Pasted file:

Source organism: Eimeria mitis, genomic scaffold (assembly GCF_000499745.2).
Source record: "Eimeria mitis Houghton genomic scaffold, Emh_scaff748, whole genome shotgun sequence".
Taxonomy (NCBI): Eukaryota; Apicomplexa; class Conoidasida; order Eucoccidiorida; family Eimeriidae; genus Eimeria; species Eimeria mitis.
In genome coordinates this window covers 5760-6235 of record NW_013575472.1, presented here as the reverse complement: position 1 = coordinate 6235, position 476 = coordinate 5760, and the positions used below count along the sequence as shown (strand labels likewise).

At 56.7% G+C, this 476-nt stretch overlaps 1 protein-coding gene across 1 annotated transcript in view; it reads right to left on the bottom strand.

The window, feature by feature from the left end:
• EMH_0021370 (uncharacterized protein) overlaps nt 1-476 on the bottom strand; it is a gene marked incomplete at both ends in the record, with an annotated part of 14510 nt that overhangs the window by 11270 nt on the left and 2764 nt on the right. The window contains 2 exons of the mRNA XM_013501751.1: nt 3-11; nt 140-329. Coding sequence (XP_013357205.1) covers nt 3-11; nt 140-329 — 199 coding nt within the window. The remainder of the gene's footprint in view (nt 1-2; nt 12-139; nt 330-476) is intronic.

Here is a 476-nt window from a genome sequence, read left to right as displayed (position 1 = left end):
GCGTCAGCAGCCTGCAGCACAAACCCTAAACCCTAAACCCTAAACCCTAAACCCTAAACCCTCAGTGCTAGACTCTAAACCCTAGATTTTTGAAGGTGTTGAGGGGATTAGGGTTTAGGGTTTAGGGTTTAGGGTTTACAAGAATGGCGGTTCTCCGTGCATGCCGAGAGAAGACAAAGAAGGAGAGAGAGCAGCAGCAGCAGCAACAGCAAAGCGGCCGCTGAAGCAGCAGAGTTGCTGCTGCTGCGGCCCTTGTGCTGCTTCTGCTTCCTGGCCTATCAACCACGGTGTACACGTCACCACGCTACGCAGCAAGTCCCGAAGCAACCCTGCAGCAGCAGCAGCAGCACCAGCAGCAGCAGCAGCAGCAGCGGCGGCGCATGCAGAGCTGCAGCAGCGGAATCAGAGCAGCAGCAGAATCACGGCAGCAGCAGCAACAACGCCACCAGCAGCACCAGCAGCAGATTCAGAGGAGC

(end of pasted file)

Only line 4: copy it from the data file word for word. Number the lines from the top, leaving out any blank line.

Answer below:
In genome coordinates this window covers 5760-6235 of record NW_013575472.1, presented here as the reverse complement: position 1 = coordinate 6235, position 476 = coordinate 5760, and the positions used below count along the sequence as shown (strand labels likewise).